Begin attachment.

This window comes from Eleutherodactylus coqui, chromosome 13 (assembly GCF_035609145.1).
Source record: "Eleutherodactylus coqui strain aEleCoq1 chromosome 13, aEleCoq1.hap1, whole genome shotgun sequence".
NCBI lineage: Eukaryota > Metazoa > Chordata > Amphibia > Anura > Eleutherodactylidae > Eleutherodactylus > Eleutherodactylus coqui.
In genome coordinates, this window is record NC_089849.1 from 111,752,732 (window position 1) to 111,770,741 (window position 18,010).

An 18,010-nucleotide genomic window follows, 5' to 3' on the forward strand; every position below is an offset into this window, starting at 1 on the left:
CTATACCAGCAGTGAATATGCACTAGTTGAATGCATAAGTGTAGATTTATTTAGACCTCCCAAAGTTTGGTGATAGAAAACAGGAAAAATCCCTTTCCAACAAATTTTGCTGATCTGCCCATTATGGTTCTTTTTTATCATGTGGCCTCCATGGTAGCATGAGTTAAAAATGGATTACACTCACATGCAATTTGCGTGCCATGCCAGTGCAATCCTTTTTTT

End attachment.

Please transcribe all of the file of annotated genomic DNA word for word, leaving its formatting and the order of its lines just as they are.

This window comes from Eleutherodactylus coqui, chromosome 13 (assembly GCF_035609145.1).
Source record: "Eleutherodactylus coqui strain aEleCoq1 chromosome 13, aEleCoq1.hap1, whole genome shotgun sequence".
NCBI lineage: Eukaryota > Metazoa > Chordata > Amphibia > Anura > Eleutherodactylidae > Eleutherodactylus > Eleutherodactylus coqui.
In genome coordinates, this window is record NC_089849.1 from 111,752,732 (window position 1) to 111,770,741 (window position 18,010).

An 18,010-nucleotide genomic window follows, 5' to 3' on the forward strand; every position below is an offset into this window, starting at 1 on the left:
CTATACCAGCAGTGAATATGCACTAGTTGAATGCATAAGTGTAGATTTATTTAGACCTCCCAAAGTTTGGTGATAGAAAACAGGAAAAATCCCTTTCCAACAAATTTTGCTGATCTGCCCATTATGGTTCTTTTTTATCATGTGGCCTCCATGGTAGCATGAGTTAAAAATGGATTACACTCACATGCAATTTGCGTGCCATGCCAGTGCAATCCTTTTTTT